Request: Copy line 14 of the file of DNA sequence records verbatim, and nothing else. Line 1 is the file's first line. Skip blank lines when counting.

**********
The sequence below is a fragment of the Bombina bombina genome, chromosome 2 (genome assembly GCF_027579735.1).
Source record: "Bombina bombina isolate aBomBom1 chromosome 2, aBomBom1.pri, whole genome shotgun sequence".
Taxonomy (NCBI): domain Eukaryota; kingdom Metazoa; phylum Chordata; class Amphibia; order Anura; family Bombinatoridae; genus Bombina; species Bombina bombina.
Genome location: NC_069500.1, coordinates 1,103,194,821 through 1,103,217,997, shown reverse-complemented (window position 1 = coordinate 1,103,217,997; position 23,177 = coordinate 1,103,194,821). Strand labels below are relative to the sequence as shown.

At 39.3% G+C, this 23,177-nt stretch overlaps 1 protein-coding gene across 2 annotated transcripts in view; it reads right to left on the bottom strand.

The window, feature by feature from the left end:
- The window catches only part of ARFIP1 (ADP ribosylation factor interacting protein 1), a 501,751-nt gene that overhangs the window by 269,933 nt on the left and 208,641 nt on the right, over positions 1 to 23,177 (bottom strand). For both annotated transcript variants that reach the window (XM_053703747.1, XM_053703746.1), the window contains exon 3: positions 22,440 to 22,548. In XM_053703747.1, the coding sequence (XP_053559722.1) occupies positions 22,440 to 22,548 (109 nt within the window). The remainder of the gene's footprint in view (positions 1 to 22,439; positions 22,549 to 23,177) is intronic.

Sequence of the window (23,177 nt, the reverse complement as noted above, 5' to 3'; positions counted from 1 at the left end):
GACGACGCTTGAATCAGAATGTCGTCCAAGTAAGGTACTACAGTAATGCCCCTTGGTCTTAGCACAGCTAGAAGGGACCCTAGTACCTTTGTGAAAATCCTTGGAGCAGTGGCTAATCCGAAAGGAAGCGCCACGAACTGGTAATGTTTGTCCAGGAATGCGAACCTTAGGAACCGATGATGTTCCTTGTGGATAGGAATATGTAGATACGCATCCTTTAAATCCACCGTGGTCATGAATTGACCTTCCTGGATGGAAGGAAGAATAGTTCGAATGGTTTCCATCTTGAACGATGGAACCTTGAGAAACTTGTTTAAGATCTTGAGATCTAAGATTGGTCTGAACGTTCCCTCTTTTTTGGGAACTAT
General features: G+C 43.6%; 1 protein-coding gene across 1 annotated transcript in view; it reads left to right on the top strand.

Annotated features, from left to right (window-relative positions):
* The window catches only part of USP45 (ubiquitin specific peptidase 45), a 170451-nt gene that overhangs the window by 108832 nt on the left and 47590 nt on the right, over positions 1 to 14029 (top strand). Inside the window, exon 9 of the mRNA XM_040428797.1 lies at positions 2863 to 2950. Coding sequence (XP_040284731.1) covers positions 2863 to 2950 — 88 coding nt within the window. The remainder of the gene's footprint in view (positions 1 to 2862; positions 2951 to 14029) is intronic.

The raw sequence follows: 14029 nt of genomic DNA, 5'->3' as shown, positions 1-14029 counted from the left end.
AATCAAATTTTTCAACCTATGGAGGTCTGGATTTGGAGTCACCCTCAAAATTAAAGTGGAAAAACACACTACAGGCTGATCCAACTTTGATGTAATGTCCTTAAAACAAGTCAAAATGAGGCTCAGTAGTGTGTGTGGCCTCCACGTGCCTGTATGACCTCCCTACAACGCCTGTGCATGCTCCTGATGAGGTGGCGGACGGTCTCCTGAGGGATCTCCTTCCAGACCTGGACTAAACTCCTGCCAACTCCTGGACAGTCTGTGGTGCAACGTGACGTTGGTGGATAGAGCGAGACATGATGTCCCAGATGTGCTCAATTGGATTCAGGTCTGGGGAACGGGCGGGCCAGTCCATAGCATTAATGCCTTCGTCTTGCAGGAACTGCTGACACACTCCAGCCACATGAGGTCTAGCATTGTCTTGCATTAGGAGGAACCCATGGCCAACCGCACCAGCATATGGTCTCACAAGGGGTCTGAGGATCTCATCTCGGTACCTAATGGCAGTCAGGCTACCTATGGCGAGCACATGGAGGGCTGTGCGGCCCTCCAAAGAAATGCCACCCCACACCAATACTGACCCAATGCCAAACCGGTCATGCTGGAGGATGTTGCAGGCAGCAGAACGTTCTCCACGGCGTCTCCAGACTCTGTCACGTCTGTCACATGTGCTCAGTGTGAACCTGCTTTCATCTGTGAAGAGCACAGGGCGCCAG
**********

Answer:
AATCAAATTTTTCAACCTATGGAGGTCTGGATTTGGAGTCACCCTCAAAATTAAAGTGGAAAAACACACTACAGGCTGATCCAACTTTGATGTAATGTCCTTAAAACAAGTCAAAATGAGGCTCAGTAGTGTGTGTGGCCTCCACGTGCCTGTATGACCTCCCTACAACGCCTGTGCATGCTCCTGATGAGGTGGCGGACGGTCTCCTGAGGGATCTCCTTCCAGACCTGGACTAAACTCCTGCCAACTCCTGGACAGTCTGTGGTGCAACGTGACGTTGGTGGATAGAGCGAGACATGATGTCCCAGATGTGCTCAATTGGATTCAGGTCTGGGGAACGGGCGGGCCAGTCCATAGCATTAATGCCTTCGTCTTGCAGGAACTGCTGACACACTCCAGCCACATGAGGTCTAGCATTGTCTTGCATTAGGAGGAACCCATGGCCAACCGCACCAGCATATGGTCTCACAAGGGGTCTGAGGATCTCATCTCGGTACCTAATGGCAGTCAGGCTACCTATGGCGAGCACATGGAGGGCTGTGCGGCCCTCCAAAGAAATGCCACCCCACACCAATACTGACCCAATGCCAAACCGGTCATGCTGGAGGATGTTGCAGGCAGCAGAACGTTCTCCACGGCGTCTCCAGACTCTGTCACGTCTGTCACATGTGCTCAGTGTGAACCTGCTTTCATCTGTGAAGAGCACAGGGCGCCAG